IMPROVE-HCM: Cardiac Mitotrope -Ninerafaxstat- Improves Functional Capacity in Symptomatic Non-Obstructive HCM

By Leah Kosyakovsky on

Key Points:

  • Despite the high symptomatic burden, very few effective treatments exits for symptomatic, non-obstructive HCM.
  • In IMPROVE-HCM, a novel cardiac mitotrope (ninerafaxstat) was compared to placebo in non-obstructive HCM. The primary efficacy endpoint was change in KCCQ score from baseline. Safety and tolerability were also assessed.
  • In the primary intention-to-treat analysis, ninerafaxstat did not improve symptoms; however, when restricting the population to patients with baseline limitation by KCCQ (or NYHA III), treatment resulted in a significant improvement in HF symptoms. Ninerafaxstat also improved exercise capacity on CPET in the total sample.

While many treatments have emerged for symptomatic relief in obstructive HCM, there are very limited options for non-obstructive HCM. In non-obstructive HCM, symptomatic diastolic dysfunction is contributed to by impaired LV relaxation and distensibility. Thus, the cardiac mitotrope (ninerafaxstat) was developed to influence myocardial energetics and improve diastolic function. In a breaking presentation at the 2024 ACC conference today, Dr. Martin Maron and his team presented their study: “IMPROVE-HCM: A Study to Evaluate the Safety, Tolerability, and Efficacy of IMB-1018972 in Patients With Non-obstructive Hypertrophic Cardiomyopathy Trial.”

The IMPROVE-HCM study (NCT04826185) was a randomized, double-blinded prospective phase-2 trial examining the safety and efficacy of 200mg oral ninerafaxstat vs placebo in symptomatic, non-obstructive HCM. Participants were required to have HCM with a LV wall thickness ≥ 1.5cm and evidence of reduced exercise capacity (peak VO2 ≤80% predicted) on CPET. Key exclusions were LVOT gradient ≥ 30mm Hg at rest or with exercise or a reduced ejection fraction. The primary efficacy outcome was change in heart failure symptom burden by KCCQ-CSS score from baseline, and the primary safety endpoint was the number of adverse events over the study period. Key secondary outcomes included change in baseline echocardiographic features (including LA size and E/e’), peak VO2, and NT-proBNP from baseline.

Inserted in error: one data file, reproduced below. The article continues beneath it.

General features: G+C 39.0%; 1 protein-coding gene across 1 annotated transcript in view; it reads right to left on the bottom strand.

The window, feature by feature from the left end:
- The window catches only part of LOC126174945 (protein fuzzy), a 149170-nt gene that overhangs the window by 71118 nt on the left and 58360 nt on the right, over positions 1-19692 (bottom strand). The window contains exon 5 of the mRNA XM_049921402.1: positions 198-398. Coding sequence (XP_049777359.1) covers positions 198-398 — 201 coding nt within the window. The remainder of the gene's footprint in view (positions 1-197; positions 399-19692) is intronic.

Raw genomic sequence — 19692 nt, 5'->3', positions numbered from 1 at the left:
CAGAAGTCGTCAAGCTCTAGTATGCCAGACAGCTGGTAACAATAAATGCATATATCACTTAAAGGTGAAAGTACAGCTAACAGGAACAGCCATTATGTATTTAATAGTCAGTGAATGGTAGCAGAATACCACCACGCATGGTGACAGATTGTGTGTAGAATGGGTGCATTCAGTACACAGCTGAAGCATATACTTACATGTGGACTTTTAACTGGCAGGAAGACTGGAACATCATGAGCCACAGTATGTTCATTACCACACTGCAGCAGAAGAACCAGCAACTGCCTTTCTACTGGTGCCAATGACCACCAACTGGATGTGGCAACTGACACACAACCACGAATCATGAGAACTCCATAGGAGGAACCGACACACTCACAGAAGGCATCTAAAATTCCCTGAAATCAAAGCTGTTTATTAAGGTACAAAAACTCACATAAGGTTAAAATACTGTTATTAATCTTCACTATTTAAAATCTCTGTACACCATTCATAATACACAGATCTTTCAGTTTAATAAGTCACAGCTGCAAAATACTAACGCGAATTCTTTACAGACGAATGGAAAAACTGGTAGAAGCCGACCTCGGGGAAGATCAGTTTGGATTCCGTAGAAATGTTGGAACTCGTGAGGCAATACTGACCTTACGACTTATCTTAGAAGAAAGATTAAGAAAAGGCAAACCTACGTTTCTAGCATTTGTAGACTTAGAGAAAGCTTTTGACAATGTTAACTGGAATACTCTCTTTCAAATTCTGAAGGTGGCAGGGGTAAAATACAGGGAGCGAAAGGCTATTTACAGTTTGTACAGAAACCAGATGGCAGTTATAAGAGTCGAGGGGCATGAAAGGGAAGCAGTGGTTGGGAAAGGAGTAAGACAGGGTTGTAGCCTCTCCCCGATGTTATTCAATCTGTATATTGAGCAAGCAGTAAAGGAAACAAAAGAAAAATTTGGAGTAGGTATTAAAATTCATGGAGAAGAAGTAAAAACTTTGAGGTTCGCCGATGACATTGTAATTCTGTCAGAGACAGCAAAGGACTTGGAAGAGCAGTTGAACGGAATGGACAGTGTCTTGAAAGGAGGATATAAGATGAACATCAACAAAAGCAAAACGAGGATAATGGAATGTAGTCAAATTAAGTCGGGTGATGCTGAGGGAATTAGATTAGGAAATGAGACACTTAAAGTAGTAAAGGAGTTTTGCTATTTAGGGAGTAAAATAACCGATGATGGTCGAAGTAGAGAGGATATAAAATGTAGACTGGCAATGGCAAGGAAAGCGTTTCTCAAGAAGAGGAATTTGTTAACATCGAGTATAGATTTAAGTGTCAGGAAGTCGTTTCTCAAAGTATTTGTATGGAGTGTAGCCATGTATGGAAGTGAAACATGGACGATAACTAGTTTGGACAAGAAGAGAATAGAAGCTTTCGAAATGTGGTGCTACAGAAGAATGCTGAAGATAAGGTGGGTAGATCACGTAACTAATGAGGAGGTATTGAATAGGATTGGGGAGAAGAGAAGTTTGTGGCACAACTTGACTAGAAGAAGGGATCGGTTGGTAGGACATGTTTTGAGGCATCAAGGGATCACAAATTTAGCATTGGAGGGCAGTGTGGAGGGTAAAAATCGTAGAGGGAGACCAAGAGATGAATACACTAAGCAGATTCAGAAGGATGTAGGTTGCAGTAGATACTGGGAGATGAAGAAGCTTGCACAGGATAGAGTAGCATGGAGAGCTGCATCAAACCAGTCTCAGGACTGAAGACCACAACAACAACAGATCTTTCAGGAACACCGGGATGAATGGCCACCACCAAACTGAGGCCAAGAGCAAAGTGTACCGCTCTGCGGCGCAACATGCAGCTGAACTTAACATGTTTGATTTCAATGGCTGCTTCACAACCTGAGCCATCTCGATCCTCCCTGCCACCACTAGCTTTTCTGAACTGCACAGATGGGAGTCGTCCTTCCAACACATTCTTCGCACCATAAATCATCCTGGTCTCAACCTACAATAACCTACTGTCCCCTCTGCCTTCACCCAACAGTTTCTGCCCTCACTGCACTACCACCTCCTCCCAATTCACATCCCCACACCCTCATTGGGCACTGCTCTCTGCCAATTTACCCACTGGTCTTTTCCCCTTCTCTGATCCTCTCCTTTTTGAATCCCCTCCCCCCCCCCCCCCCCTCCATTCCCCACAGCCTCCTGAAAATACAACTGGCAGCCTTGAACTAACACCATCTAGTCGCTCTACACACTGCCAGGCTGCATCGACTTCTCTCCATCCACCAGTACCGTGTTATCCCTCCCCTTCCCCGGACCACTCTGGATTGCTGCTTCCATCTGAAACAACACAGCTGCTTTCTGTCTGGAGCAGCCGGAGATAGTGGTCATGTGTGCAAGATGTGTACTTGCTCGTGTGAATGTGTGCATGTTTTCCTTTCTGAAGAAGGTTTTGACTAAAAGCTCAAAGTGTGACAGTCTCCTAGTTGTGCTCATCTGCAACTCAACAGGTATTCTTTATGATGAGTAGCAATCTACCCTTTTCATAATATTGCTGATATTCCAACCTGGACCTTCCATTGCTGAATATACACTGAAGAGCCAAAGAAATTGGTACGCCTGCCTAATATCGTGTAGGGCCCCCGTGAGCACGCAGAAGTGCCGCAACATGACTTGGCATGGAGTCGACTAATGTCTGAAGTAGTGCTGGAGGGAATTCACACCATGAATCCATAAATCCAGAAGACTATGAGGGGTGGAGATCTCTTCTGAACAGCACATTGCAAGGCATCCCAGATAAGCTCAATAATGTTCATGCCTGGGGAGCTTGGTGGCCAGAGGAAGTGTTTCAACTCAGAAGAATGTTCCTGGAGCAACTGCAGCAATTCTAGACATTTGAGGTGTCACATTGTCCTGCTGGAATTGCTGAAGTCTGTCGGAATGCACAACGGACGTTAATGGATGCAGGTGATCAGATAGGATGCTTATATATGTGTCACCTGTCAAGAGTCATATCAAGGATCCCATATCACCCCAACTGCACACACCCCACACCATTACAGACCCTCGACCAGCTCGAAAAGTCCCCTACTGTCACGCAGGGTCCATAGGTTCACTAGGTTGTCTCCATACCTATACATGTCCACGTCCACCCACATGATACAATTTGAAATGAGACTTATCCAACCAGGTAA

A total of 67 patients were 1:1 randomized to either ninerafaxstat or placebo. Both arms were treated for 12 weeks, and participants were assessed at baseline as well as weeks 6, 12, and 14. Echocardiograms were performed at the time of screening as well as at weeks 6 and 12, and CPETs were performed at screening and week 12. The mean age was 57 with 55% women; the baseline mean LVEF was 65% and % predicted peak VO2 was 60%. Additionally, most patients (60%) had baseline NYHA II symptoms. 

Ninerafaxstat was well tolerated, with 4 (11.8%) vs 2 (6.1%) adverse events relative to placebo. Adverse events in the treatment arm included COVID, CABG, pyelonephritis, and abdominal abscess. There was no association between treatment and change in LVEF, BP, or HR at week 12. Using an intention-to-treat analysis, ninerafaxstat did not result in a significant reduction in HF symptom burden at 12 weeks (mean difference 3.2, 95% CI [-2.9-9.2]; p=0.2); however, when limiting the analysis to the 35 participants with limitation at baseline (ie, KCCQ-CCS ≤80), ninerafaxstat resulted in a statistically significant and clinically meaningful reduction in KCCQ (mean difference 9.4, 95% CI [0.3-18.5]; p=0.04) by 12 weeks. This finding was recapitulated when restricting the sample to the 23 participants with NYHA III symptoms at baseline (mean difference 13.6, 95% CI [1.4-25.9]; p=0.03). In the total ITT population,  ninerafaxstat also meaningfully improved exercise capacity as measured by VE/VCO2 (mean difference -2.1 units, 95% CI [-3.6,-0.6]; p=0.005). Left atrial size was also reduced in the treatment group (mean reduction from baseline 0.20, 95% CI [-0.35, -0.05]; p=0.01).

When discussing the clinical implications of the study at the ACC conference, Dr. Maron stated: “In this Phase 2 proof-of-concept study, ninerafaxstat, a novel investigational cardiac mitotrope, was safe and well tolerated in nonobstructive HCM…in those nonobstructive HCM patients limited at baseline, ninerafaxstat significantly improved limiting symptoms with favorable change in KCCQ-CCS score…these results support progression to larger Phase 3 study in symptomatic nonobstructive HCM to investigate if targeted therapy at optimizing cardiac energetics may fulfill an important unmet treatment need in this disease.”